Minister for Climate Change Julie James yesterday announced a pot of nearly £11m to help curb the decline of Wales' wildlife, as she met with scientists working to save the Atlantic wild salmon.
Experts say the ancient fish could disappear from Welsh rivers by the next two decades.
The Minister named nine new large and 17 medium projects who will benefit from the latest round of Nature Networks funding, to strengthen the resilience of Wales' seas, forests and disappearing grasslands.
These are home to some of Wales' most iconic species, including the curlew, otter and bottlenose dolphin.
Over centuries, physical barriers such as roads, development and farmland have left animals and plants stranded on unconnected ‘islands', blocking migration routes and thus decreasing the gene pool and health of animal and plant populations.
These broken up habitats have left salmon and other species fighting for survival.
In response, Welsh Government set up the Nature Networks Programme to build ‘wildlife corridors' throughout Wales, whilst enlisting local people in its efforts, as it calls for Team Wales action to tackle the global nature emergency.
Led by Swansea University, ‘Reconnecting the Salmon rivers of Wales' has benefitted from more than £600k from the first round of the Nature Network Fund, which awarded £7m to 29 projects.
Its aim is to remove physical barriers that have blocked migration routes for wild Atlantic salmon and other species in the West Cleddau, EastCleddau, Usk, Tywi, and Teifi rivers.
Wild Atlantic salmon return to the river they were born just once in a lifetime to spawn.
To do so, they make an epic journey from the high seas to swim against currents as they mission upstream.
But now, this ancient fish featured so much in Welsh folklore, is met with culverts, dams and weirs that trap them in lower areas of the river.
Visiting the River Usk- which has seen the steepest decline of Atlantic salmon and where the project is working with stakeholders to redesign barriers that help fish move freely up and down stream, Minister for Climate Change, Julie James yesterday said:
We all want a Wales that we are proud to pass onto our future generations. Currently they are facing quite a different world if we don't stand up and act quickly in a Team Wales effort to tackle the climate and nature emergencies.
Whilst we must do all we can to protect our precious Atlantic wild salmon- healthy, free-flowing rivers will benefit all of our physical and mental wellbeing.
A thriving population of salmon indicates a clean and well oxygenated river where other species can flourish and tourism can boom. Whether you're a bather, toe-dipper, twitcher, angler or kayaker - a healthy river means a more enjoyable countryside experience.
Professor Carlos Garcia de Leaniz, coordinator of the Reconnecting the Salmon Rivers of Wales project yesterday said:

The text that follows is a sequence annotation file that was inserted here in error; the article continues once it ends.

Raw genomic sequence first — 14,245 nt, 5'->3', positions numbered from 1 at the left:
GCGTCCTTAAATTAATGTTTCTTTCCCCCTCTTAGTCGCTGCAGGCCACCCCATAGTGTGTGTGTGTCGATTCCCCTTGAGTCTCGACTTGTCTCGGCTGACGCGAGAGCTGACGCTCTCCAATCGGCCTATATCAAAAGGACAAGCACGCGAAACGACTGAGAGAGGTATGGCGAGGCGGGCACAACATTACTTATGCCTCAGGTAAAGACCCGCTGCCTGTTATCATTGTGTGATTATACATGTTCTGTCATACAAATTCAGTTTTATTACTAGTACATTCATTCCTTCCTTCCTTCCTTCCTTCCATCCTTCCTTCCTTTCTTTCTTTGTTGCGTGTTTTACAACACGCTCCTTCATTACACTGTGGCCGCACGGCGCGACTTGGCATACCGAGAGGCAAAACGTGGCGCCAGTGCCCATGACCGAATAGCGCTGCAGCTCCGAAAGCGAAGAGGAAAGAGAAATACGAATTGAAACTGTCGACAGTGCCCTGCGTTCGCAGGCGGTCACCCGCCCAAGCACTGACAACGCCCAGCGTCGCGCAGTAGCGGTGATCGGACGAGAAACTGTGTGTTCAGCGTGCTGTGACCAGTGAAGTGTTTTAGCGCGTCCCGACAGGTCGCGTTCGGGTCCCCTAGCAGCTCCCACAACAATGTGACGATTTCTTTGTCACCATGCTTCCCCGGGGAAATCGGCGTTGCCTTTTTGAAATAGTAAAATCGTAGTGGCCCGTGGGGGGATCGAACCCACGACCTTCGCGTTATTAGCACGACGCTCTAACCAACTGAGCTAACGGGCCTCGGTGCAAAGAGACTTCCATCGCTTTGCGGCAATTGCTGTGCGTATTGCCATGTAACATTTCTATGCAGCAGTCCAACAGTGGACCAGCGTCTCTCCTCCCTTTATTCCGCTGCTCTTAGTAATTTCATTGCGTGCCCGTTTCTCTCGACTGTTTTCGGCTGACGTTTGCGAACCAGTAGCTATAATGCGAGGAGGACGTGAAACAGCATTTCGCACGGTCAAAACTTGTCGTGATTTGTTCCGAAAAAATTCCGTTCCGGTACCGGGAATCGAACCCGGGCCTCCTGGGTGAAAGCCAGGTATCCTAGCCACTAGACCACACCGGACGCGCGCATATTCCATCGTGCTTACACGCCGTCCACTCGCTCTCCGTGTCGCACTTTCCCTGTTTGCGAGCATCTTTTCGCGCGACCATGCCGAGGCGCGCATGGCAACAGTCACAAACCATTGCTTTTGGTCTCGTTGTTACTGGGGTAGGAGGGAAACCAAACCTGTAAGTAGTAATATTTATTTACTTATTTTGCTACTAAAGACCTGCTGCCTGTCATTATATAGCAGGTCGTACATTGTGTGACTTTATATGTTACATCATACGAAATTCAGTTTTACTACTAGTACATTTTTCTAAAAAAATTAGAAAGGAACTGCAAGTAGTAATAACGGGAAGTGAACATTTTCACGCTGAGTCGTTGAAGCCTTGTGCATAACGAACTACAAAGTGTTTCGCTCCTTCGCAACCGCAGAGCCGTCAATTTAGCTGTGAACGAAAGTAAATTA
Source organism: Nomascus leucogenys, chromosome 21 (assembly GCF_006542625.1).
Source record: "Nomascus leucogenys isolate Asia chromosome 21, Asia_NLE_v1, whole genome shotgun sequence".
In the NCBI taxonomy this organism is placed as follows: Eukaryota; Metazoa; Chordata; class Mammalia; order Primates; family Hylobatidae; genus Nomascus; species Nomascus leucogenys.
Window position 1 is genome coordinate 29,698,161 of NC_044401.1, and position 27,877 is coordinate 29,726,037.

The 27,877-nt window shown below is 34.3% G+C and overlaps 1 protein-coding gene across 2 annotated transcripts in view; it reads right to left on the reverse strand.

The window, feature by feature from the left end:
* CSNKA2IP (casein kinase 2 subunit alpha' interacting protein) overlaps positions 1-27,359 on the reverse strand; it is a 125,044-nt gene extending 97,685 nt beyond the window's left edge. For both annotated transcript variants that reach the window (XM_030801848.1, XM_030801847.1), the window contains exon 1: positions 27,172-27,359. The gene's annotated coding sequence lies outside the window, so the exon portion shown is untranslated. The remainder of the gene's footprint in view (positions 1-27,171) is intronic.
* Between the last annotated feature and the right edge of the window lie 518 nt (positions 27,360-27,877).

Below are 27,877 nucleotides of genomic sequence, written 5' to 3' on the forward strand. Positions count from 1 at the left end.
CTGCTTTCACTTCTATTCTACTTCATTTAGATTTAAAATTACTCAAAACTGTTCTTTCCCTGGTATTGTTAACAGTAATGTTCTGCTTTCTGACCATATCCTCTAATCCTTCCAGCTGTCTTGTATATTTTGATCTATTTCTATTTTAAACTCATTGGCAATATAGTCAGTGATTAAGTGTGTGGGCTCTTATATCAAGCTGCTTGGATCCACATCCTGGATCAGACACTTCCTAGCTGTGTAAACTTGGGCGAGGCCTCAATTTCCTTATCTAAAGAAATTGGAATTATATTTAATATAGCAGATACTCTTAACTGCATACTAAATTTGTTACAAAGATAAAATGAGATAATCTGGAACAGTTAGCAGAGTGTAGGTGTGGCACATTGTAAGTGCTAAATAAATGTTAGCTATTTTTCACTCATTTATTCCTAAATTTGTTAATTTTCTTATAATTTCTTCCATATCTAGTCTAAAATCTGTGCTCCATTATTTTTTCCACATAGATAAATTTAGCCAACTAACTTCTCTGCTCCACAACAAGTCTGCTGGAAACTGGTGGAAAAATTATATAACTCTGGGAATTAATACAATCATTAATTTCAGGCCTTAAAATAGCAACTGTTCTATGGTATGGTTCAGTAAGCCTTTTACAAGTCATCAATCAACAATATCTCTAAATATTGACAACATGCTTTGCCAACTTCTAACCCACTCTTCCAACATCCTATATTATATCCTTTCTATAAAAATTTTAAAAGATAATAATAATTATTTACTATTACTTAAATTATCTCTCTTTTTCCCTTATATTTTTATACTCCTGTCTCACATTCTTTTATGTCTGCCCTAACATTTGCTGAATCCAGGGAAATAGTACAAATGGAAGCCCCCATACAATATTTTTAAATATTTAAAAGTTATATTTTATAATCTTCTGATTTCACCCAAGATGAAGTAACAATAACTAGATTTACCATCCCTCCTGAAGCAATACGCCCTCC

People in Wales have been fortunate enough to enjoy the presence of iconic migratory fish like the Atlantic salmon, the sewin, the sea lamprey, the European eel or the shad for millennia.
These form part of Welsh culture and are an integral part of Wales' heritage and natural capital. But the UK has also some of the most fragmented, polluted, and dirtiest rivers in Europe, and the future of our native migratory fish is now under serious threat of extinction.
A recent report indicates that if nothing is done Atlantic salmon may disappear from most Welsh rivers in as little as 20 or 30 years. We cannot let this happen.
Our project [reconnecting the Salmon Rivers of Wales] will restore 141 km of fragmented river habitat. Healthy rivers are free-flowing rivers, and it is hoped that this and similar initiatives will make our rivers free-flowing again and help reverse the decline of Atlantic salmon.
Andrew White, Director of The National Lottery Heritage Fund in Wales yesterday said:
This impressive variety of projects demonstrates both the ambition of the Nature Networks Fund and the scale of the challenge facing us all.
“It's a priority for The National Lottery Heritage Fund in Wales to protect the environment.
This is why we support initiatives that help us meet our national nature recovery targets and mitigate the effects of climate change on heritage.
Through partnerships such as this, we invest in work that helps halt and reverse the loss and decline of habitats and species and allow people to connect with our unique natural heritage.
The Nature Network Programme is key in helping Welsh Government deliver the United Nations 30 by 30 goal, which aims to protect and effectively manage 30% of the planet's marine and 30% of the planet's terrestrial environment by 2030.
The Nature Networks Fund is a programme delivered in partnership by Welsh Government, National Lottery Heritage Fund and NRW to strengthen the resilience of Wales' network of protected land and marine sites, supporting nature's recovery while actively encouraging community engagement.